Gridium:        When you talk about the Raven program, can you describe for us its objective? I understand that there are 3 main objectives.

Eugene:         We have 5 science objectives. And primarily it is to collect imagery of visiting vehicles—invisible infrared and flash LIDAR. We want to collect multiple visiting vehicles—when we practice rendezvous and proximity operations, the machine-vision algorithms, we want to practice on multiple types of vehicles.

They look different ways, they have different surface properties for the way the camaras see them, different geometry, different lighting, angles… so, multiple visiting vehicle types. Multiple rendezvous of the same type of visiting vehicle. Exercise real-time 6-degree of freedom relative estimation, which we call POSE. And do autonomous operations, which is the ability to point the Raven sensor package autonomously at the visiting vehicle as it approaches.

Those are our main science objectives.

Gridium:        I know that it seems that we’re jumping into the story mid-way through here since Raven is operating on the International Space Station as we speak… but can you tell us a little bit about how we got here? What was the development cycle for this technology?

Eugene:         I’ve got to give a shout-out to our partners, which is the payload which hosts Raven—the DODSTP program—that’s the Department of Defense Space Technologies Program. They’re run out of Houston at Johnson Space Flight Center. They have about a dozen experiments, including Raven, on this payload which is called STPH5—the H stands for Houston, 5 stands for the number.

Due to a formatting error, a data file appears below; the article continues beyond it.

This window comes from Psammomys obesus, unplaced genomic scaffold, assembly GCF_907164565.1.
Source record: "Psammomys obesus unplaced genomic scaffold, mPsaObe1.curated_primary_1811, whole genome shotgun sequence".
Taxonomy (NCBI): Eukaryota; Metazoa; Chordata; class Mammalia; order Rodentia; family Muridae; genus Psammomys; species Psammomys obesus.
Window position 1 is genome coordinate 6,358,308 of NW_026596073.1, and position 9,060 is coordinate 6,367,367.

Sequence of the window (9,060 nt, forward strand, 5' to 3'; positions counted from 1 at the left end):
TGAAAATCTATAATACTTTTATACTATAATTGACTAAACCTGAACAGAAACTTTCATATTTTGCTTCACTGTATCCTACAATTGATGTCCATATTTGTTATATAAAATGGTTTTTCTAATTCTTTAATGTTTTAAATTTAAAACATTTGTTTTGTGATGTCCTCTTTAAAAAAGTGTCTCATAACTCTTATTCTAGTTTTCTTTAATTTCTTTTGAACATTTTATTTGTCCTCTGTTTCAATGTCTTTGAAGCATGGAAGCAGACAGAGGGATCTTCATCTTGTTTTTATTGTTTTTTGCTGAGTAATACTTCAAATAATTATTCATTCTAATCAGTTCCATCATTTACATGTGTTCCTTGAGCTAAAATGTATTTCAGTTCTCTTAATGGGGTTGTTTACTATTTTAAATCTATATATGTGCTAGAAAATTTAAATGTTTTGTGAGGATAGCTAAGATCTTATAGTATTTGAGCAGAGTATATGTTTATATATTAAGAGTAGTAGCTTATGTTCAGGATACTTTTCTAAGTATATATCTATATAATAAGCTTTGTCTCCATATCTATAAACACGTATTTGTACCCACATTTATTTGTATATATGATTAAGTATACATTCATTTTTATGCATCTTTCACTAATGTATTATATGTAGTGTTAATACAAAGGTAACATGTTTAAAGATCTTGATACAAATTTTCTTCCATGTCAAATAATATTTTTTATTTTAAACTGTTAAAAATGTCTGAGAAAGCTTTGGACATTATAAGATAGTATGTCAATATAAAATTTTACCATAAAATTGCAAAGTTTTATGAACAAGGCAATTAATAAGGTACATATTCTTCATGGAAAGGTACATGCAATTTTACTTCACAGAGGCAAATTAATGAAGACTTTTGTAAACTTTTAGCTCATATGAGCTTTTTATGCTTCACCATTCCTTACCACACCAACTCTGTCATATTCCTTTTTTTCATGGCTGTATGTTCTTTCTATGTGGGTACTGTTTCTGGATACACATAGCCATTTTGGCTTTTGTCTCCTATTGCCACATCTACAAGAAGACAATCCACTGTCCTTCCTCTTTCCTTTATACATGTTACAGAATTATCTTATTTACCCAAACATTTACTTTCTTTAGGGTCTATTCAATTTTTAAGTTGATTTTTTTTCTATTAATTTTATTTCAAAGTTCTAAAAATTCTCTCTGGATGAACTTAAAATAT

Raven is one of those and we collaborated with them to share the infrastructure that they had and to share the ride that they had allocated to get to the space station. So, we launched in February of 2017—that’s this year, 2017. The year has flown by!

And we were installed in the later part of that month. We were able to turn on the instrument and even look at the vehicle that brought us up there, which was pretty neat, and watch the departure of that vehicle—the SpaceX 10 vehicle.

And then since then, we’ve been able to view multiple SpaceX vehicles as they’ve approached space station, multiple Cygnus vehicles—which is filled by Orbital ATK—and a couple of the Russian vehicles still used in progress.

Gridium:        Before we dive into some of the experiments happening on Raven, I understand that you focus on Rendezvous and Proximity Operations. What is that?